I hate being late for anything. I’m one of those obnoxious people who shows up at least 15 minutes early for every appointment, social obligation, or event. I’ve learned over the years that this is something that makes other people, “normal” people, look at me with suspicion and annoyance. It makes me “uptight,” “rigid,” and “boring,” among other things. Well, late arrivals, it goes both ways.
As a perpetually punctual person, I have a tough time understanding the consistently tardy:
- I know it’s not usually by choice. I know that you can make every best effort and still end up late. That said, I don’t really understand it. I mean, if I’m consistently 20 minutes late for work every morning, I find somewhere that I can cut those 20 minutes out of my morning routine, and, failing that, I leave 20 minutes earlier. I have a hard time understanding why this works for me but not for other people.
- It’s inconsiderate. I’ll reiterate: I know it’s not always by choice. That said, when I’m the person in the group who always has to get the table at the bar and then sit there by myself for a half hour while everyone else trickles in to take their seat at the table they know will have already been secured for them, I get a little resentful. When I miss the previews at the movies for the fifth time because I’m the only one who doesn’t think a 7:15 movie means you’re pulling into the parking spot at the theater at 7:18, it makes me a little cranky. I realize I’ve created my own problem by being the one who’s always there to get the seats or buy the tickets, but I’m tired of missing out because everyone else is late.
- It gives the impression that you think your time is more important than everyone else’s. Lest anyone misunderstand, I’m not always early because I have nothing else to do. So I juggle my obligations, run my errands, do my daily tasks, and then go to my appointments, whether serious or social. Where I then sit and wait to be greeted much later by someone who tells me, “Oh, you wouldn’t believe how much I had to do today.” Yes, I would.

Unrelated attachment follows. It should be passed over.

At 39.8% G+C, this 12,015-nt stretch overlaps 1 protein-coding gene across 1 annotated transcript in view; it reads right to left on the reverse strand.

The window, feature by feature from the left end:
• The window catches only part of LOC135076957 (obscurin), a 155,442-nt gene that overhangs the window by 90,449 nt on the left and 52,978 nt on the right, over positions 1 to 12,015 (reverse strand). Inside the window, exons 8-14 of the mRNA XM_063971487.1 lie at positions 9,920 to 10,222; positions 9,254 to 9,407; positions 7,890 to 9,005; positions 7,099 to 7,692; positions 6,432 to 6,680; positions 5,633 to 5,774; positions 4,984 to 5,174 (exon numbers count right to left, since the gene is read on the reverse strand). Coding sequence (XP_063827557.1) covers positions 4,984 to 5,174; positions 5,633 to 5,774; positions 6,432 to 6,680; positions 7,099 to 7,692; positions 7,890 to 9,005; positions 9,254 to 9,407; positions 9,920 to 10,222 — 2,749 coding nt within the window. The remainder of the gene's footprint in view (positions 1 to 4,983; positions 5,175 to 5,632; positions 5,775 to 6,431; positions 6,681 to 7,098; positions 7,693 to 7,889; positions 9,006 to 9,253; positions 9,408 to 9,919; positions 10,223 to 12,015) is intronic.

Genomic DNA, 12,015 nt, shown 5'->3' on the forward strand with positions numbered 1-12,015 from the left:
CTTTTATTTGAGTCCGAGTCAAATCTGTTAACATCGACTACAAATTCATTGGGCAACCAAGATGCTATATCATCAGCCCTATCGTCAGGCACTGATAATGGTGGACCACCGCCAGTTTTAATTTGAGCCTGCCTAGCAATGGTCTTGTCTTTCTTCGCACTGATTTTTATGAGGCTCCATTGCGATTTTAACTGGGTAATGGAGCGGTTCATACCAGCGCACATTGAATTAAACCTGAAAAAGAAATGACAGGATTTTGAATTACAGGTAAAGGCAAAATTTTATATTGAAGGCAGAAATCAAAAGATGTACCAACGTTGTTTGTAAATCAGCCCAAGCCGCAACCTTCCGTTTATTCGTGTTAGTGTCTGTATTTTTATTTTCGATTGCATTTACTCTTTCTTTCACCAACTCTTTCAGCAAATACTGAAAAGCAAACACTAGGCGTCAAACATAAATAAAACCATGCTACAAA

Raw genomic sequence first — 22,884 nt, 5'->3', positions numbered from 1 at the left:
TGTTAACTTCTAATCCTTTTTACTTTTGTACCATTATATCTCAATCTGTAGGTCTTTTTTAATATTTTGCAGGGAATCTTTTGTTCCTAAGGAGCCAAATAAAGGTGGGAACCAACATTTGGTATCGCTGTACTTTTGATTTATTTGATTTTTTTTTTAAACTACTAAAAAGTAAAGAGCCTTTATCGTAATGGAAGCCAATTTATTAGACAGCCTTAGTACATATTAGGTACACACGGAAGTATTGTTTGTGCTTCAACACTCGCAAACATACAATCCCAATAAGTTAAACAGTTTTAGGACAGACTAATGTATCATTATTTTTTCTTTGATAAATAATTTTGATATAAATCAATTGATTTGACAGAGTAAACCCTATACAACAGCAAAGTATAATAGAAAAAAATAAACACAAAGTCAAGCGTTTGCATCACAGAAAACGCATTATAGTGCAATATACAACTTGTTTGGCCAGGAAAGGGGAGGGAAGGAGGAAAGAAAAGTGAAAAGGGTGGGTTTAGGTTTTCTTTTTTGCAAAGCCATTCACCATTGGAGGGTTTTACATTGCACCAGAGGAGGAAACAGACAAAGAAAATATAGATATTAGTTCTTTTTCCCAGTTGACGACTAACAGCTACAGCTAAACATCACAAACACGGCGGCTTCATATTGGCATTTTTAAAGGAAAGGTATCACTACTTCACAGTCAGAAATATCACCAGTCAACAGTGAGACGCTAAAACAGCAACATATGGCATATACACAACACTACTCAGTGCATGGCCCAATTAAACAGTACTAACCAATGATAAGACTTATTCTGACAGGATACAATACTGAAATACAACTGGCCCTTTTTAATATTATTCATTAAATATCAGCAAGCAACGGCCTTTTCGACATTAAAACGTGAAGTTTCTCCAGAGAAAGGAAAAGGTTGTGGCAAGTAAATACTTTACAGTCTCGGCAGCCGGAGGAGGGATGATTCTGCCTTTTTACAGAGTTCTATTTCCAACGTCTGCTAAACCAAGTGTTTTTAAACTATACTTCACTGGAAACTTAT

- The absolute worst, for me, is when people don’t even acknowledge that they’re late. You know we said 6 p.m., and you know I was there at or by 6 p.m. So when you stroll in at 6:38 p.m. and make no mention of the fact that you’re late, let alone an apology, it stings a little.
- I don’t think I should have to come up with elaborate schemes to accomodate someone else’s lateness. Yes, I could tell you that we’re meeting at 6 p.m. when I really mean 6:30 p.m., but that seems way more involved and complicated than actually just showing up on time. And no, I’m not going to call and remind you, because I know that annoys you as much as it annoys me.
I know this is one of those things where both sides are sort of fundamentally unable to understand the other. So latecomers, tell me what I’m missing. Let me know how I can help my tardy friends stop being late, or how I can let go of my resentment at being the one who’s always on time. Or even just let me know if this is one of those things I have to get used to, because no one cares if they’re on time anymore, and jeez, PoM, you’re such a boring Old, let it go!